As part of his efforts to commemorate the centennial of women’s suffrage, Assemblyman Steve Hawley (R,C,I-Batavia) took some time to reflect on his family’s personal connection to the events in Seneca Falls that led to women gaining the right to vote in New York State 100 years ago today.

Hawley’s paternal great aunt, Ella Hawley Crossett of Warsaw, was also active in the suffrage movement throughout her entire life, worked alongside Susan B. Anthony, and is honored for her efforts in a commemorative plaque in the state Capitol in Albany (photo pictured above). On his mother’s side of the family, Hawley’s grandmother, Tusanelda Nusbickel Simpson, spoke at the Seneca Falls Convention held 100 years ago. On that historic trip, she brought along her daughter, the assemblyman’s aunt, Mary Simpson Smart. Now 101 years old from Lyons, Mary Simpson Smart was among the speakers in Seneca Falls this summer commemorating the centennial of women’s right to vote in the state.

“My aunt was not even 2 years old when she joined her mother, my grandmother, at Seneca Falls. Earlier this year, my aunt herself, now at 101 years old, spoke at the anniversary events held this summer in Seneca Falls,” said Hawley. “My family’s personal connection to the women’s suffrage movement highlights the fact that this part of our nation’s history is still living.”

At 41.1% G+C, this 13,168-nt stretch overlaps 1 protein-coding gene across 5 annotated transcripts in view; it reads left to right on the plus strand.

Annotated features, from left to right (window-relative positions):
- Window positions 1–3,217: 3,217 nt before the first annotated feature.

Hawley said, “Whether I am working to pass legislation that protects women and children from domestic violence or human trafficking, or provides female entrepreneurs more opportunities in business, my family’s role to help establish women’s right to vote in our state is something that stays with me. It helps remind me that by working together in Albany, we can accomplish historic achievements. I am very proud of my family’s efforts to gain women the right to vote 100 years ago, and our ongoing efforts to improve the quality of life for all New Yorkers since. I hope all citizens will join me in taking some time to think about and appreciate the role of the suffragettes and the historic significance our state played in changing the course of our nation’s history.”

To learn more about women’s suffrage in New York State or find celebratory events near you, Hawley recommends the following online resources: www.nywomenshistory.com and www.ny.gov/programs/new-york-state-womens-suffrage-commission. Additionally, you can visit the Women’s Rights National Historical Park in Seneca Falls (www.nps.gov/wori/index.htm) or view an exhibit on women’s suffrage at the New York State Museum in Albany (on display through May 13, 2018: www.nysm.nysed.gov/exhibitions/votes-for-women).


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